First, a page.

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Biblical and Rabbinical Kosher

kosher

Welcome to Matzah Mama’s section of recipes based from Biblical Kosher and Organic foods.

Some of you may not know the difference between Biblical Kosher and Rabbinical Kosher, so to begin,  I will explain the differences between the two rules.

The Biblical dietary laws are NOT the same as Rabbinical Kosher rules.

Biblical Kosher

Biblical kosher refers to the dietary laws as outlined in the Scriptures, forbidding the eating of (1) animals that God calls unclean (Lev. 11:47), (2) animal fat (Lev. 3:17), or (3) animals that still have the blood in them (Lev. 17:12-14) as food. Lev. 11 talks about clean and unclean foods.

Clean animals include buffalo, cows, sheep, goats, elk and deer.

Unclean animals include pigs, bats, rats, cats, dogs, horses, camels, snakes, raccoon’s, squirrels, and most insects.

Clean birds include turkeys, chickens, geese, ducks, and doves.

Unclean birds include vultures, eagles, sparrows, and crows.

Clean seafood includes salmon, trout, and other fish with fins and scales.

Unclean seafood includes any kind of shellfish like shrimp and lobster. Also avoid sharks, eel, octopus, squid and so on…

The story of Noah shows that the distinction between clean and unclean foods existed early in human history, long before God ratified His covenant with Israel. Almost a thousand years before there was a covenant with the nation of Israel, God told Noah to take two pairs of unclean animals and seven pairs of clean animals into the ark (Gen. 6:19-7:2). Yeshua knew these biblical dietary laws and obeyed them. But, He often came into conflict with the Pharisees over the traditions that they had added to God’s law over the years. This brings us to Rabbinic Kosher.

 Rabbinic Kosher

Rabbinic kosher is much more complicated and includes a whole body of tradition that distinguishes it from biblical kosher.

The sources for the laws of Kashrut are of biblical origin and expounded in Rabbinic legislation, through which the Rabbis interpreted, or added preventative measures to, the biblical regulations.

The animal must be of the clean variety, not being mutilated nor having signs of disease or lesions. First the animal must be killed a certain way; then only the forequarters may be used. After the meat is brought home, further koshering is necessary: soak for twelve hours, then drain and rinse. Next, sprinkle with coarse salt, let lay on a slanted board for one hour, and then wash the meat. Afterward, the book lists the different things to be done if the meat is organ meat or poultry. Then it goes into the restrictions in regard to eating milk and meat products together.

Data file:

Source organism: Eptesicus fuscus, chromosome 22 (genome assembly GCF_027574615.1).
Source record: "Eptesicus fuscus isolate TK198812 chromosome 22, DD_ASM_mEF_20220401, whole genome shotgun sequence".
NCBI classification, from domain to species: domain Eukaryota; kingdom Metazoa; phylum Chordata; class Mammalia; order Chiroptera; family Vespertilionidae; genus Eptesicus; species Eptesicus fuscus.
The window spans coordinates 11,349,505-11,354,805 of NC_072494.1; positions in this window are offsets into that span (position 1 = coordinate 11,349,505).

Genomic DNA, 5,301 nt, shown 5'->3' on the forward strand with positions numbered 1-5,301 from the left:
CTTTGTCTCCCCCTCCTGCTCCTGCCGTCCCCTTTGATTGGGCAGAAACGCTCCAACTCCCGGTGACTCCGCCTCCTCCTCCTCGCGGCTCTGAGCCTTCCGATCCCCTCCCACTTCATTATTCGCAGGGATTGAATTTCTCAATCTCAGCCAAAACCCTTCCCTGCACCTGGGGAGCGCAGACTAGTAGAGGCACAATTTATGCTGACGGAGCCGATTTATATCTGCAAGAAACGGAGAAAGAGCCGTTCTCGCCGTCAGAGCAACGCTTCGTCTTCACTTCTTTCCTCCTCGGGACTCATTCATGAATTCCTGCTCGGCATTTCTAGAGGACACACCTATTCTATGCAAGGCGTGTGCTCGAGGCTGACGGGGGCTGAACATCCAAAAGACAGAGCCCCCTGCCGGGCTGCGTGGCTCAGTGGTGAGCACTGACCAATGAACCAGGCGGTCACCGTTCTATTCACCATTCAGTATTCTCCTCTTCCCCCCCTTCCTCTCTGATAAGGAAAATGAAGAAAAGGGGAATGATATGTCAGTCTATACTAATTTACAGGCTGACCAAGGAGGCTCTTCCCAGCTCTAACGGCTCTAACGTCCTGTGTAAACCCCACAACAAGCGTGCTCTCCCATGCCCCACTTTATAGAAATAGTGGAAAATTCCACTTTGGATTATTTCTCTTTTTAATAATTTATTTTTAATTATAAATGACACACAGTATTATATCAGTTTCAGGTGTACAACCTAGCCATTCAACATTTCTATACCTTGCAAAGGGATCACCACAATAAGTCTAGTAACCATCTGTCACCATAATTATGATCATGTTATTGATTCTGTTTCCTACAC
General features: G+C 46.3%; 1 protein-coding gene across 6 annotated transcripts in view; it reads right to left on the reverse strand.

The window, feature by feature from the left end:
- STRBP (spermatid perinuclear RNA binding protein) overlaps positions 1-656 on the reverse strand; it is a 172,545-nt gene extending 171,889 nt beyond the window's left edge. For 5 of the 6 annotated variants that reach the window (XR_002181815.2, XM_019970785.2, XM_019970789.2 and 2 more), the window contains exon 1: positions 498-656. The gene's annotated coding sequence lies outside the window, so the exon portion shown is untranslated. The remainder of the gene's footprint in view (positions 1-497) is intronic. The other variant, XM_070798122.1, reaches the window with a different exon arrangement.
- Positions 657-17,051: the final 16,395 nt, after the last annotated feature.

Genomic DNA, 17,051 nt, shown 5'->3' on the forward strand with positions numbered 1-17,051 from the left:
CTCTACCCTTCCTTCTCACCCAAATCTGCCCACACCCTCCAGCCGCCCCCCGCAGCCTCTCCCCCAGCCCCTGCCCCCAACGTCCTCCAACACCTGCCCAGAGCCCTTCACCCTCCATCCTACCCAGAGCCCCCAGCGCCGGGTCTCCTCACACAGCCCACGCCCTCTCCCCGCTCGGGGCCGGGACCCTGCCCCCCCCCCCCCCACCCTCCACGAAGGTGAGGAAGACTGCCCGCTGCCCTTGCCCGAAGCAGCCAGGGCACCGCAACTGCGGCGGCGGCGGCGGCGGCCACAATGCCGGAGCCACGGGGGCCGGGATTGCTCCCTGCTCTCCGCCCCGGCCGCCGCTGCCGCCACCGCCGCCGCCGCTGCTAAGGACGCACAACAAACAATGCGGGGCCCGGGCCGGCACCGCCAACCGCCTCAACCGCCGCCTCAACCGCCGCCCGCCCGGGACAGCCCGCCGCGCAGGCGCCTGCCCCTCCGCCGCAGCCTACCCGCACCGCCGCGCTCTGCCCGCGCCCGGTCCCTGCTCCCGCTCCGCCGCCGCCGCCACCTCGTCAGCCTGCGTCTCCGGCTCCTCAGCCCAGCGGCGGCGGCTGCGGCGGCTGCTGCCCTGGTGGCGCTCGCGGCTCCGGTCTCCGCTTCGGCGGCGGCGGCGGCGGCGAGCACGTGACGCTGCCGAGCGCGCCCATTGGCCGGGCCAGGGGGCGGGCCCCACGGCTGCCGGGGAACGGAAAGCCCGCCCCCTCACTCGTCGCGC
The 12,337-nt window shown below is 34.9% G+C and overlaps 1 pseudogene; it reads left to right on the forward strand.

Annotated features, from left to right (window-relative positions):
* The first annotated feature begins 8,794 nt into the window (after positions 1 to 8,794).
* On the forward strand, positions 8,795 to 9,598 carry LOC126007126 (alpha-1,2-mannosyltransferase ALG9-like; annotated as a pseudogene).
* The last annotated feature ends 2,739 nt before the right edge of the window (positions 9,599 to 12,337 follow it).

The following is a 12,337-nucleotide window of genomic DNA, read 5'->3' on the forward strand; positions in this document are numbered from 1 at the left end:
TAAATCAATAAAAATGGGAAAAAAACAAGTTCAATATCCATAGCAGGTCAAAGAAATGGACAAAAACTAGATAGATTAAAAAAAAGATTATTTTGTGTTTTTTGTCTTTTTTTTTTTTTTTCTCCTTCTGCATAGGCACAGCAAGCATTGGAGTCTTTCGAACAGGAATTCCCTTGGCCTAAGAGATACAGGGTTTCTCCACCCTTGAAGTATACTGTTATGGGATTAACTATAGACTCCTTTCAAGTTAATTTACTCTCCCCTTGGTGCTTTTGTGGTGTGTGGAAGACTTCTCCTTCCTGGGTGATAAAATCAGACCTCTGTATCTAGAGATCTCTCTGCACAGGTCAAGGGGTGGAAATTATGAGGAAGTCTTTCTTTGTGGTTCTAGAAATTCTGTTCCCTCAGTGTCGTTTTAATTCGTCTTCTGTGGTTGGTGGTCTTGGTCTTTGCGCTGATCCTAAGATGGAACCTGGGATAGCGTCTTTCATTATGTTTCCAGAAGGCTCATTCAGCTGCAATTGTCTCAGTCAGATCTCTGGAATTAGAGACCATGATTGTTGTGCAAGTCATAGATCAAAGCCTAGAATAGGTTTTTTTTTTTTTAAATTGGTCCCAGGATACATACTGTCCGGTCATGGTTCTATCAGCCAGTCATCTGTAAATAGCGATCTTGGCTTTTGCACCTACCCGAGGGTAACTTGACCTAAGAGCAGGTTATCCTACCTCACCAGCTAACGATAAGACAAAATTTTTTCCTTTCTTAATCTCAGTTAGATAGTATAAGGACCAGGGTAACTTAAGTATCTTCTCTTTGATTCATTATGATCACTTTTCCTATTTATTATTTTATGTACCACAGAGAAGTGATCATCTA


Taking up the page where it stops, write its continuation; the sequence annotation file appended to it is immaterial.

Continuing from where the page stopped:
Separate utensils, dishes, silverware, pots and pans, dishtowels, washbasins, and even separate cupboards are often used in Rabbinic traditions of preparing and eating Kosher food. The selection and preparation of food according to the dietary laws, observed in kosher homes, have served to protect the health and welfare of the Jewish people since very early days.

Yeshua and his disciples obeyed the Bible dietary laws of Leviticus 11 and Deuteronomy 14.

Yeshua taught against the tacked on “fence” laws that the ancient sages had placed around Torah (Mark 7:1-23).

The Pharisees and scribes taught that if you did not run flowing water over each hand, one at a time, and over the pots and cups then you were ceremonially defiled and when you touched the food it was also defiled.

Yeshua told the Pharisees that failure to observe all the ritualistic “Jewish traditions” was not a violation of God’s law. He said, “There is nothing from without a man, that entering into him can defile him: but the things which come out of him, those are they that defile the man.”

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This entry was posted on February 5, 2014 by in Matzah Mama's Blog and tagged , .
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